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Home / Chandigarh / HT Explainer: Battle Royale for the riches

HT Explainer: Battle Royale for the riches

The Punjab and Haryana high court on Monday upheld a Chandigarh court’s order awarding majority share in ₹20,000-crore property of Maharaja Faridkot Harinder Singh Brar to his two daughters —Amrit Kaur and Deepinder Kaur.

chandigarh Updated: Jun 02, 2020 10:58 IST
Surender Sharma
Surender Sharma
Hindustan Times/Chandigarh
Maharaja Harinder Singh’s only surviving daughter Amrit Kaur.
Maharaja Harinder Singh’s only surviving daughter Amrit Kaur.

The high court on Monday ruled in favour of two daughters in the three-decade-long legal battle for the assets between members of Faridkot royal family. It also gave share to descendents of Maharaja’s brother. Surender Sharma dissects the issue to know what is at stake, the claimants and the road ahead

The dispute

Faridkot’s last Maharaja Harinder Singh had three daughters — Amrit Kaur, Deepinder Kaur and Mahip Inder Kaur and one son, Harmohinder Singh. His son died in a road accident in 1981. Maharaja died in 1989 and soon after, a will purportedly signed by him surfaced in 1982, entrusting properties to a trust. His wife Narinder Kaur, mother Mohinder Kaur and Amrit Kaur feigned ignorance about the will. It had Deepinder Kaur and Mahip Inder Kaur as trust chairperson and vice-chairperson. Mahip Inder, a spinster, died in Shimla in 2001. Amrit Kaur had reportedly married against the wishes of Maharaja to a police officer, a reason cited for her exclusion.

She filed a civil suit in 1992, challenging the will of her father. Her contention was that her father could not have legally bequeathed his entire estate to the trust because it was ancestral property governed by Hindu joint family law. Manjit Inder Singh, Harinder Singh’s brother, argued that as Maharaja’s son had died, the property should have been granted to the eldest living male blood relative.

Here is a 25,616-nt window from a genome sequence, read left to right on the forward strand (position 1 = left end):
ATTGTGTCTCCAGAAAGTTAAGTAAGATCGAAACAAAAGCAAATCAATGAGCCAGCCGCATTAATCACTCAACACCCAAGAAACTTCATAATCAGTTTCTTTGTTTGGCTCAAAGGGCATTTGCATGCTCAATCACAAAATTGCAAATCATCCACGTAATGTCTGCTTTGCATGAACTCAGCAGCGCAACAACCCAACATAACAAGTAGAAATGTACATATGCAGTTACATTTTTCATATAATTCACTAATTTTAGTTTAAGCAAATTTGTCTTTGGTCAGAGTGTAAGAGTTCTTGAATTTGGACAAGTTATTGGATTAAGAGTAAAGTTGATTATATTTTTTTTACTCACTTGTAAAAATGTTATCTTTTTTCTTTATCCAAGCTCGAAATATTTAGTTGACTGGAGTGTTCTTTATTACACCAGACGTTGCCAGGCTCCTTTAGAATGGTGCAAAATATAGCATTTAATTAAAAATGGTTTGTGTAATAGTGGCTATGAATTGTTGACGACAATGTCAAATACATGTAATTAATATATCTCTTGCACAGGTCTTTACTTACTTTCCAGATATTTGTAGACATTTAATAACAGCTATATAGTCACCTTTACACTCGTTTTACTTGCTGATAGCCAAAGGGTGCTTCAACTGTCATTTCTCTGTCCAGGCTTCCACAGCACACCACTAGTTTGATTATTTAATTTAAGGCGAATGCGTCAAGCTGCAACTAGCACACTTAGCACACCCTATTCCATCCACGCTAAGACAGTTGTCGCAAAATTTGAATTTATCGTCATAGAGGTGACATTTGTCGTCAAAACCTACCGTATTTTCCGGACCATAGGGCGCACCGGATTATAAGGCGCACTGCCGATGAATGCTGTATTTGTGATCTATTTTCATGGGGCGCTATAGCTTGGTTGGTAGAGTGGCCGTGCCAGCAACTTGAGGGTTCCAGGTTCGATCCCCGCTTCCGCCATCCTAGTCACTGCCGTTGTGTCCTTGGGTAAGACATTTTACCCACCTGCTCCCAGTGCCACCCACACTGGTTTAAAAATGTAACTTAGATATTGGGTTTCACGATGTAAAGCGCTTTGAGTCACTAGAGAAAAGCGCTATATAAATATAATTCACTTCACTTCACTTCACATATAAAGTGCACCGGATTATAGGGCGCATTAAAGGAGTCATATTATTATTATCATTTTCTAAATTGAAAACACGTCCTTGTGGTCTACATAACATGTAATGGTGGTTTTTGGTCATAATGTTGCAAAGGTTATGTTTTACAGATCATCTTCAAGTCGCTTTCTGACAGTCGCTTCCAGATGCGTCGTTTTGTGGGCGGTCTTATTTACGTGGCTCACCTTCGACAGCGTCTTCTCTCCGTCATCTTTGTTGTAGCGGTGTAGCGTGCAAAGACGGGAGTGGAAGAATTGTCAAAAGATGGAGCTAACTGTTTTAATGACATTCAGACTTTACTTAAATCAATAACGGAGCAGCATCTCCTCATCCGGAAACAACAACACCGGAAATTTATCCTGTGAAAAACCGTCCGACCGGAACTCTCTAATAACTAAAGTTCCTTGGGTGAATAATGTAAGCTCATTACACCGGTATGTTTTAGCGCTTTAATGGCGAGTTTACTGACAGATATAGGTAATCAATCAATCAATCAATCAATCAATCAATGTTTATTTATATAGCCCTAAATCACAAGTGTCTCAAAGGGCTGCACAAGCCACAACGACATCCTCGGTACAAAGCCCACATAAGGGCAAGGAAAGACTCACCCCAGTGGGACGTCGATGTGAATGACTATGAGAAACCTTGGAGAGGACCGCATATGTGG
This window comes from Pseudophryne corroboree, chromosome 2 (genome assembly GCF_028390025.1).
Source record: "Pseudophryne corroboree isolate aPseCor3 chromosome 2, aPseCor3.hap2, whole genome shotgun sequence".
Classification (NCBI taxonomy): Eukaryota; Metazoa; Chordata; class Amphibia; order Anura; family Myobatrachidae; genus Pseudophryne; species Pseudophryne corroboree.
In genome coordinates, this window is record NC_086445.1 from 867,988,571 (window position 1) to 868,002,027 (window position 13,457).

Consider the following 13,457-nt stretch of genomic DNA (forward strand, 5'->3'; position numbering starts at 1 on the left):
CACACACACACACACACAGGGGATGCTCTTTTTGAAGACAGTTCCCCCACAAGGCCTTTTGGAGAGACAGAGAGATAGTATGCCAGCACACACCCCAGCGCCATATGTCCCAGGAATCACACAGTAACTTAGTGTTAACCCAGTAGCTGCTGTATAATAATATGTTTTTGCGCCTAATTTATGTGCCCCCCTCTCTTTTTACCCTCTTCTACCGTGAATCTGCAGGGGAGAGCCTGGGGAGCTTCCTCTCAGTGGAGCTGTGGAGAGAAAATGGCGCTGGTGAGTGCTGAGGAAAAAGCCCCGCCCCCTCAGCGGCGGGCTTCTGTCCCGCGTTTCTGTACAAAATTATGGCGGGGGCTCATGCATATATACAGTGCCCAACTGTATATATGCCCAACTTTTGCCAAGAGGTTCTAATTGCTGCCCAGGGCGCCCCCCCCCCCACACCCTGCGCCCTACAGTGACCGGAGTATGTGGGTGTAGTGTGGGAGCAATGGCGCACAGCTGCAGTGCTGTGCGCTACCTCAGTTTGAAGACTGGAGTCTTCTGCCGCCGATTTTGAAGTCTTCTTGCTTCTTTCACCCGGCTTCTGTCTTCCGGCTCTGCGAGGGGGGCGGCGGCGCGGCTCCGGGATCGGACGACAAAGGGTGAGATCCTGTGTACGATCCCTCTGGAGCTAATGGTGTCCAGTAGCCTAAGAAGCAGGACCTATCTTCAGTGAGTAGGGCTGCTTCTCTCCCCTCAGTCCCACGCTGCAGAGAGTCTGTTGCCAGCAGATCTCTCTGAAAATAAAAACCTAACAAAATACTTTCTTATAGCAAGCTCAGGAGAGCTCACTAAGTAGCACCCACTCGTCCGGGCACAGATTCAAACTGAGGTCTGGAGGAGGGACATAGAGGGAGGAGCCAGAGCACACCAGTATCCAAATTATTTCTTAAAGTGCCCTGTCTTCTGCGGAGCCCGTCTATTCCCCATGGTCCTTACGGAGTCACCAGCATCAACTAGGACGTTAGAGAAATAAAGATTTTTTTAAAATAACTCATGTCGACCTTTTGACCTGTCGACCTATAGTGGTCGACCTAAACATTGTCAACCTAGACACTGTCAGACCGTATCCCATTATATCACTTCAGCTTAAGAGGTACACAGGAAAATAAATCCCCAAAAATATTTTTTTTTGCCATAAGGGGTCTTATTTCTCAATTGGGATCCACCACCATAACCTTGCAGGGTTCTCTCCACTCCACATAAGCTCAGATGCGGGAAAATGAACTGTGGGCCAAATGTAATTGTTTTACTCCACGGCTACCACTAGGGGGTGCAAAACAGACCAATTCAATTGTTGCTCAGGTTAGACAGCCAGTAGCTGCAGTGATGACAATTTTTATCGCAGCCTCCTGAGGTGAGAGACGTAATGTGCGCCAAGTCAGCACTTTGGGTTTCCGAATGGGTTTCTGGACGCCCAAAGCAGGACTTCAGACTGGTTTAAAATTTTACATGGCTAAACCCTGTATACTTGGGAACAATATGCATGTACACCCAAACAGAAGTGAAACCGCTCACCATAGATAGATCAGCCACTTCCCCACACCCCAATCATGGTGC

What is at stake

As per lawyers, the properties are valued at more than ₹20,000 crore. It include Rajmahal in Faridkot, which is spread over 14 acres; Qila Mubarak built by Raja Mokulsi and reconstructed by Raja Hamir Singh around 1775; and Faridkot House on Copernicus Marg in New Delhi. Other properties include Manimajra Fort, Chandigarh, spread over four acres, Faridkot House in Mashobra (Shimla, a 260-bigha estate); 18 vintage cars; aerodrome in Faridkot, which is spread over 200 acres, and gold and jewels valued at ₹1,000 crore in Standard Chartered Bank’s custody in Mumbai.

The will and the verdict

The will which entrusted properties of Maharaja was purportedly signed in 1982 but surfaced in 1989 after his death. It had Deepinder and Mahip Inder Kaur at the helm, and a large number of employees as custodians. The court observed that the locker from where the will was recovered was operated by the Raja personally then how an employee of Raja opened the same without informing others. Also it was natural for him to inform his near and dear ones about such an important document, but none knew about it. Also, why the executors did not make any inventory of movable and immovable properties of Raja, nor they performed any obligation mandatorily required under Indian Succession Act. Another aspect noted by court is that why Raja would disinherit his unmarried daughter, his wife and mother in the will.

Now what

As per lawyers, 37.5% of share goes to both the daughters and 25% to Bharat Inder Singh. The appeal against the dispute, which started in 1992, lies in Supreme Court now.

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